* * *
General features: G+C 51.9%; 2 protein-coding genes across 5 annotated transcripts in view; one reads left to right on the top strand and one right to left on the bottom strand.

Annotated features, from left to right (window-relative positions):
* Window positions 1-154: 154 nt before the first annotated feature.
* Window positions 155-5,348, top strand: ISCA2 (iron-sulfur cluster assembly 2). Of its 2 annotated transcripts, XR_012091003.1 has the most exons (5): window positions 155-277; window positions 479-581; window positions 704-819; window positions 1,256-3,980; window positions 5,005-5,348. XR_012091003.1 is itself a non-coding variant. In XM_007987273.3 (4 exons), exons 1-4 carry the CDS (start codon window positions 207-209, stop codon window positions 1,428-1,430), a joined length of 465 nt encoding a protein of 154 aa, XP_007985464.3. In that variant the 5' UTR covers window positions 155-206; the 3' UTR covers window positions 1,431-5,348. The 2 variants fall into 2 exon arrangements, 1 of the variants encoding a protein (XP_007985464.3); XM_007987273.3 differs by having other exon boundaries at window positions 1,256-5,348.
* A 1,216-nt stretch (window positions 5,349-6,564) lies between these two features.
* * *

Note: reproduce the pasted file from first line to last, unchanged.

General features: G+C 51.9%; 2 protein-coding genes across 5 annotated transcripts in view; one reads left to right on the top strand and one right to left on the bottom strand.

Annotated features, from left to right (window-relative positions):
* Window positions 1-154: 154 nt before the first annotated feature.
* Window positions 155-5,348, top strand: ISCA2 (iron-sulfur cluster assembly 2). Of its 2 annotated transcripts, XR_012091003.1 has the most exons (5): window positions 155-277; window positions 479-581; window positions 704-819; window positions 1,256-3,980; window positions 5,005-5,348. XR_012091003.1 is itself a non-coding variant. In XM_007987273.3 (4 exons), exons 1-4 carry the CDS (start codon window positions 207-209, stop codon window positions 1,428-1,430), a joined length of 465 nt encoding a protein of 154 aa, XP_007985464.3. In that variant the 5' UTR covers window positions 155-206; the 3' UTR covers window positions 1,431-5,348. The 2 variants fall into 2 exon arrangements, 1 of the variants encoding a protein (XP_007985464.3); XM_007987273.3 differs by having other exon boundaries at window positions 1,256-5,348.
* A 1,216-nt stretch (window positions 5,349-6,564) lies between these two features.